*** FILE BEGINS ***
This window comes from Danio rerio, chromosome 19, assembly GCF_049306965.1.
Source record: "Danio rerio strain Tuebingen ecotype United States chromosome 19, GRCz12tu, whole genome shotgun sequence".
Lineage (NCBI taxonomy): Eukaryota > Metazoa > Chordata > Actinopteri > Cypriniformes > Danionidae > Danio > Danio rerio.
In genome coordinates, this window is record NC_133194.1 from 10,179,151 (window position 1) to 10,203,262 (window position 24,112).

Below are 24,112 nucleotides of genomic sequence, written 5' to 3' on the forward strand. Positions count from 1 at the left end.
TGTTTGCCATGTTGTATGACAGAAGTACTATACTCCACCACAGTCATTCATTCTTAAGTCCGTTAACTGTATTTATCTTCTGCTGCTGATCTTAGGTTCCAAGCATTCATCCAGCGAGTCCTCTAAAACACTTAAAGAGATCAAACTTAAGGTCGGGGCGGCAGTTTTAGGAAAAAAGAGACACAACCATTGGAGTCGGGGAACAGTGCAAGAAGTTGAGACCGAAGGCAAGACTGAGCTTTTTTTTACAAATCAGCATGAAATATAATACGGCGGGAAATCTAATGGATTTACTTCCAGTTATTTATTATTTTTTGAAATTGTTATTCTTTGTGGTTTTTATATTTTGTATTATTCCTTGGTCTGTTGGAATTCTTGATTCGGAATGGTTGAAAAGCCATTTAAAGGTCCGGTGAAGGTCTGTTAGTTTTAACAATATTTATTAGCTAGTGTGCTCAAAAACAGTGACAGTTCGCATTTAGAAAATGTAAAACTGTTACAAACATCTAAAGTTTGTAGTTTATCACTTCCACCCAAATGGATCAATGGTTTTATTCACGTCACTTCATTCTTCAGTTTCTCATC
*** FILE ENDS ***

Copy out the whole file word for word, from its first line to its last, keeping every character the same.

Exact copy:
This window comes from Danio rerio, chromosome 19, assembly GCF_049306965.1.
Source record: "Danio rerio strain Tuebingen ecotype United States chromosome 19, GRCz12tu, whole genome shotgun sequence".
Lineage (NCBI taxonomy): Eukaryota > Metazoa > Chordata > Actinopteri > Cypriniformes > Danionidae > Danio > Danio rerio.
In genome coordinates, this window is record NC_133194.1 from 10,179,151 (window position 1) to 10,203,262 (window position 24,112).

Below are 24,112 nucleotides of genomic sequence, written 5' to 3' on the forward strand. Positions count from 1 at the left end.
TGTTTGCCATGTTGTATGACAGAAGTACTATACTCCACCACAGTCATTCATTCTTAAGTCCGTTAACTGTATTTATCTTCTGCTGCTGATCTTAGGTTCCAAGCATTCATCCAGCGAGTCCTCTAAAACACTTAAAGAGATCAAACTTAAGGTCGGGGCGGCAGTTTTAGGAAAAAAGAGACACAACCATTGGAGTCGGGGAACAGTGCAAGAAGTTGAGACCGAAGGCAAGACTGAGCTTTTTTTTACAAATCAGCATGAAATATAATACGGCGGGAAATCTAATGGATTTACTTCCAGTTATTTATTATTTTTTGAAATTGTTATTCTTTGTGGTTTTTATATTTTGTATTATTCCTTGGTCTGTTGGAATTCTTGATTCGGAATGGTTGAAAAGCCATTTAAAGGTCCGGTGAAGGTCTGTTAGTTTTAACAATATTTATTAGCTAGTGTGCTCAAAAACAGTGACAGTTCGCATTTAGAAAATGTAAAACTGTTACAAACATCTAAAGTTTGTAGTTTATCACTTCCACCCAAATGGATCAATGGTTTTATTCACGTCACTTCATTCTTCAGTTTCTCATC